ESL New Beginnings: First Day of School Activities
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ESL New Beginnings: First Day of School Activities

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Having a student who is both new to the United States and new to the English language can be a little daunting for teachers. This resource, which I’ve used with my 7th and 8th grade Newcomers classes, is full of ideas, activities, and word work for the first day of school. The focus is to make the students comfortable, help them get to know some of their classmates, and teach them enough English language to have their basic needs met while at school. CONTENTS INCLUDE: Stuffed Animal Name Toss: a fun game that’s sure to get even the most frightened student smiling. Survival Language: A classroom poster (offered in both in color and in black and white) to help students remember how to make basic requests to use the restroom and get a drink of water, as well as ask for directions to the bus and to the cafeteria. Hang on the wall, or give a copy to each student for reference. Survival Language Activity Sheet: Using the Survival Language sheet, students will practice reading the questions, matching the symbols with the questions, and writing the questions. Nametag Template: Students can fold the paper in half to make a standing name tag with their name and illustrations of their favorite sport and favorite food.
Amelia Earhart's Final Flight: Informational Texts and No-Prep Activities for Women's History Month
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Amelia Earhart's Final Flight: Informational Texts and No-Prep Activities for Women's History Month

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This Women's History Month resource contains activities related to Amelia Earhart and her last attempt to circumnavigate the globe. It also addresses the mystery surrounding her disappearance. The activities can be used individually, or as part of a themed unit. The comprehension questions use question stems from the 7th grade STAAR test, making the readings ideal for state testing practice. The pre-reading and idiom activities are especially helpful for English language Learners. Activities included are: Pre-Reading/Amelia Earhart’s Final Flight: Students predict the topic of the reading, and complete the first two columns of a K-W-L chart, as well as an agree-disagree anticipatory set. Pre-teach Vocabulary: Amelia Earhart’s Final Flight: Students use context clues to predict meanings of unfamiliar words, then match the words with the actual meanings. “Amelia Earhart’s Final Flight” Informational Text: A three-page reading about Earhart’s final flight with focused annotation questions in the margins. Final Flight Comprehension Questions: Based on STAAR sentence stems to help students prepare for standardized testing. “What Happened to Amelia Earhart?” In formational Text: Two page informational text with focused annotation questions in the margins. The article describes some of the most popular theories about the disappearance. “What Happened?” Comprehension Questions: Based on STAAR sentence stems to help students prepare for standardized testing. Figurative Language/Flying Idioms: Students use context clues to predict the meanings of idioms using the word “fly”, then match the idiom with the actual meaning. Idiom Task Cards: These eight task cards can be used at a literacy center, or posted around the room for a classroom activity. Two types of answer sheets are provided, one with four individual answer sheets and another complete sheet which requires the student to choose an idiom to use in a sentence and to illustrate the literal and figurative meanings of one of the idioms. Amelia Earhart’s Flight Plan: Students can use Google Earth to explore the path that Earhart took and record the distance between stops. A second sheet is included so they can mark out the path on a map. Amelia’s Accomplishments: Students read a list of Earhart’s accomplishments and write responses based on their own feelings and opinions. Final Flight Word Search: Not only are word searches fun for students, they also help develop cognitive skills, like pattern recognition. In this word search, students hunt for the cities on Amelia Earhart’s final flight plan.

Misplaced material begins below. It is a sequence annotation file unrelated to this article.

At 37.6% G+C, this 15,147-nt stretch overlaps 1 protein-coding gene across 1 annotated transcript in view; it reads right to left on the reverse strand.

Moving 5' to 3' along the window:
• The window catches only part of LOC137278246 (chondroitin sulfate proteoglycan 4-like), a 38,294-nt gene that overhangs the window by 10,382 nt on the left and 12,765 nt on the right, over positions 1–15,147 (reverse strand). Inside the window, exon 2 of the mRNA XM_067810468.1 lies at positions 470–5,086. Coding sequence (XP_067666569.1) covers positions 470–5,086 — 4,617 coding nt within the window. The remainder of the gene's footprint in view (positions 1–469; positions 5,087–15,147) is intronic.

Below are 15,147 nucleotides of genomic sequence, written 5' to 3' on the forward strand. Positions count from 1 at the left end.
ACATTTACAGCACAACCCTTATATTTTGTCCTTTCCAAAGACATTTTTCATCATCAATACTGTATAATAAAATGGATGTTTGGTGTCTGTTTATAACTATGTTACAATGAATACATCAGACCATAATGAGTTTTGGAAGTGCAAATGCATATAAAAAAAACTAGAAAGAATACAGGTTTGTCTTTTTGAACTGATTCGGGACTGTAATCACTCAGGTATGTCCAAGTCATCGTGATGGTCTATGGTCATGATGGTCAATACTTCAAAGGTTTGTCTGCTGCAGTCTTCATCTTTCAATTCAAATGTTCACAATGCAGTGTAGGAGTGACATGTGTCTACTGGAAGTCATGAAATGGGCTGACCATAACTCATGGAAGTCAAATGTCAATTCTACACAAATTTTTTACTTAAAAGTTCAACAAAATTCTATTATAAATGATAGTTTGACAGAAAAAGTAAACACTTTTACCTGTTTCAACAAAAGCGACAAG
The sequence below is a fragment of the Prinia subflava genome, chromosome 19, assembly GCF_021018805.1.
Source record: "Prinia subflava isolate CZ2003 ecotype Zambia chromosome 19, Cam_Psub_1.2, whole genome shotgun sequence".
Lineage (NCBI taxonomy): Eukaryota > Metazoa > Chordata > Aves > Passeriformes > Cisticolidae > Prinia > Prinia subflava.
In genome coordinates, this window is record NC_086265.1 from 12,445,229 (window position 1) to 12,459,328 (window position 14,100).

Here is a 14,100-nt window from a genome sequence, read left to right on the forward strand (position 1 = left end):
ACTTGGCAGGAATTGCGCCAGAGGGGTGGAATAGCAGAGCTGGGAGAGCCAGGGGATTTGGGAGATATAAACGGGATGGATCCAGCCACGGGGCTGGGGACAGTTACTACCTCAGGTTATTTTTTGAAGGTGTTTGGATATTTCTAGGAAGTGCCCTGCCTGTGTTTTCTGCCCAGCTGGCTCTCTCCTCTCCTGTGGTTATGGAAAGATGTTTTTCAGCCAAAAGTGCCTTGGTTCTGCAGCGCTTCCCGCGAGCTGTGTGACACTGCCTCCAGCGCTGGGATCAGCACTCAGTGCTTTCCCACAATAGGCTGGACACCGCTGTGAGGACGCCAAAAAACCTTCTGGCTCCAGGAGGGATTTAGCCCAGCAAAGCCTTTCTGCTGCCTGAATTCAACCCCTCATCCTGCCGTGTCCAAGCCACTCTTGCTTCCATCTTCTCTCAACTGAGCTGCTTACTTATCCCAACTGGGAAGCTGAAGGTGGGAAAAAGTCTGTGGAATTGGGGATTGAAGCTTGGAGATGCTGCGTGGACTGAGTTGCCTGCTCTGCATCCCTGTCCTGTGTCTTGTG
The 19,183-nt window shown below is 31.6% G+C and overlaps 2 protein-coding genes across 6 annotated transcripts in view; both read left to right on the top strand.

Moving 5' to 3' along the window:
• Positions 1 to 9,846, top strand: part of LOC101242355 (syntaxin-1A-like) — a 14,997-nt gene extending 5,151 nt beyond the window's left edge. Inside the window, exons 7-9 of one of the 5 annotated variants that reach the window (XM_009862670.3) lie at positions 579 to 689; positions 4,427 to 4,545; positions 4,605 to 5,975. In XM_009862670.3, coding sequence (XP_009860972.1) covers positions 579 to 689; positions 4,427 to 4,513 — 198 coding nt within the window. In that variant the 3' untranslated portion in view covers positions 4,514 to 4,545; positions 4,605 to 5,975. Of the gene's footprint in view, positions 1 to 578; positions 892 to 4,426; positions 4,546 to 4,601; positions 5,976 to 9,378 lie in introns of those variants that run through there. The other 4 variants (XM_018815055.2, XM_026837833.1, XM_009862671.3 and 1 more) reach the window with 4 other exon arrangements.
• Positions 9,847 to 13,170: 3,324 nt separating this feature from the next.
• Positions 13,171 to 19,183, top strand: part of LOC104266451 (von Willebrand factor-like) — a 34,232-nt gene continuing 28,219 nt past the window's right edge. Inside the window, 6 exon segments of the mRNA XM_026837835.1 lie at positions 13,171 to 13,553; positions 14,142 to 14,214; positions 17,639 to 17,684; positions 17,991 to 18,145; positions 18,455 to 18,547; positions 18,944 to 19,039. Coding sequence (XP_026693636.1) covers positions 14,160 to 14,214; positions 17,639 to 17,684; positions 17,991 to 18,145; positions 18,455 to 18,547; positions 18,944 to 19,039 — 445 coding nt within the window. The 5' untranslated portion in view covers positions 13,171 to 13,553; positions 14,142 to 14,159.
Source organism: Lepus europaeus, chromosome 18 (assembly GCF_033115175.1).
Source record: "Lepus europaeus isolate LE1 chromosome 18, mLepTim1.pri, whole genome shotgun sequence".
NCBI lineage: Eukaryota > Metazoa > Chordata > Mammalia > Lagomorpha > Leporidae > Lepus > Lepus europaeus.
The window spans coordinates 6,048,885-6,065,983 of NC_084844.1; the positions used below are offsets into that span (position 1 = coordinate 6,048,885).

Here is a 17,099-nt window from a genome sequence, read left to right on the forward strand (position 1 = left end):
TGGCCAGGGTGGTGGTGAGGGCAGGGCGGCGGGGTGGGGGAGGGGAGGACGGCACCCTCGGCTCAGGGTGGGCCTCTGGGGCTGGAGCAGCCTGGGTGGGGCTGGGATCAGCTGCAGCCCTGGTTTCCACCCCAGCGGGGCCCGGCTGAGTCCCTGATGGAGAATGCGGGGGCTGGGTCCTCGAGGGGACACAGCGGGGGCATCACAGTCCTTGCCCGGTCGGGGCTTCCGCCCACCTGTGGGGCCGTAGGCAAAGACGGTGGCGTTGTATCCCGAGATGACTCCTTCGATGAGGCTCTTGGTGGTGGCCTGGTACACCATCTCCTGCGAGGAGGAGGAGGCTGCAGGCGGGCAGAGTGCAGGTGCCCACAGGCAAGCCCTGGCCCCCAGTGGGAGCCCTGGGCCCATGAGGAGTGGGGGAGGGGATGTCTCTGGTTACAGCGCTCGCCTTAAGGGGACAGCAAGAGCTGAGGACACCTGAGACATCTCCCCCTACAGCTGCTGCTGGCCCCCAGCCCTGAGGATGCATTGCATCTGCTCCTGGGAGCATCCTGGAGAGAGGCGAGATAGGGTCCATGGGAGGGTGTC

Lucky Thirteen:  No-Prep Activities for Friday the Thirteenth and Beyond
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Lucky Thirteen: No-Prep Activities for Friday the Thirteenth and Beyond